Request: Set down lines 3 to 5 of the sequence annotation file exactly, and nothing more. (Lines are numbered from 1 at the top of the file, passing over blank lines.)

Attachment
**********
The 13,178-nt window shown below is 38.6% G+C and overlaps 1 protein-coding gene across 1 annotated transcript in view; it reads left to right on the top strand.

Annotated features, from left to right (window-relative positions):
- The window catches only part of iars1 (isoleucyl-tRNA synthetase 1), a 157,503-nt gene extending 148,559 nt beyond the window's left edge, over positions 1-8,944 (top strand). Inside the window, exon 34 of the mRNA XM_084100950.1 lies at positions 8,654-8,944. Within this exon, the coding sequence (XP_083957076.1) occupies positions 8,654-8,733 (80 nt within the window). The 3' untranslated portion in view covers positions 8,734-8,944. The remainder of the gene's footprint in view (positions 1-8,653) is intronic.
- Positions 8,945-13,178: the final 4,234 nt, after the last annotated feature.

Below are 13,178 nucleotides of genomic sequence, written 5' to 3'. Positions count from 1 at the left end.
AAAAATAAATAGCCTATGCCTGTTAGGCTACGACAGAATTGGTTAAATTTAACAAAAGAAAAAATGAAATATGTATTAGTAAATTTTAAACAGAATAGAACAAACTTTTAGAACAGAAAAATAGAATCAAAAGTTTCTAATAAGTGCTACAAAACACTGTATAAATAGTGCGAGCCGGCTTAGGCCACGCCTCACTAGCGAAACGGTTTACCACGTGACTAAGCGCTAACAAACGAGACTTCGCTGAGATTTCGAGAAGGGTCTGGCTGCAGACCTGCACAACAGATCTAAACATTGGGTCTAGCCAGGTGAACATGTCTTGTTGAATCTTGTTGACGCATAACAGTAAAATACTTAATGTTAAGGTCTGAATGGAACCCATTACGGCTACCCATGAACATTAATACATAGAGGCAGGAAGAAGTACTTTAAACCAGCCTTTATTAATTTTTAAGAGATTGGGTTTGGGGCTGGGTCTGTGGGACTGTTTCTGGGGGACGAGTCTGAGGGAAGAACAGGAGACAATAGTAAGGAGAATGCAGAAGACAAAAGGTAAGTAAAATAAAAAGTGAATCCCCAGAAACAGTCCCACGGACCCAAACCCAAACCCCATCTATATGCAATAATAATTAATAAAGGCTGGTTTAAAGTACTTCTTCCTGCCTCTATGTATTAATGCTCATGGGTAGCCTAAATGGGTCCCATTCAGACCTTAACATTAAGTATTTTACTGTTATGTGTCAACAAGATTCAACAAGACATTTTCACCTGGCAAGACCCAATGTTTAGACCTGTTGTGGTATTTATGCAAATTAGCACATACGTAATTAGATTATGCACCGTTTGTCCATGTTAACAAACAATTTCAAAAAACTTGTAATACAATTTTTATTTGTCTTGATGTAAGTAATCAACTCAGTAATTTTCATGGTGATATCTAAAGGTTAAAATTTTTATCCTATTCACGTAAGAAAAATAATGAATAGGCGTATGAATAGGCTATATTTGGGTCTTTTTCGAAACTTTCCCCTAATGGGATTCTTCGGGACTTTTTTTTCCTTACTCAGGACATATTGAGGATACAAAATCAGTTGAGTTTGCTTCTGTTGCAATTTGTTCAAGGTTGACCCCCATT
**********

- The window catches only part of iars1 (isoleucyl-tRNA synthetase 1), a 157,503-nt gene extending 148,559 nt beyond the window's left edge, over positions 1-8,944 (top strand). Inside the window, exon 34 of the mRNA XM_084100950.1 lies at positions 8,654-8,944. Within this exon, the coding sequence (XP_083957076.1) occupies positions 8,654-8,733 (80 nt within the window). The 3' untranslated portion in view covers positions 8,734-8,944. The remainder of the gene's footprint in view (positions 1-8,653) is intronic.
- Positions 8,945-13,178: the final 4,234 nt, after the last annotated feature.

Below are 13,178 nucleotides of genomic sequence, written 5' to 3'. Positions count from 1 at the left end.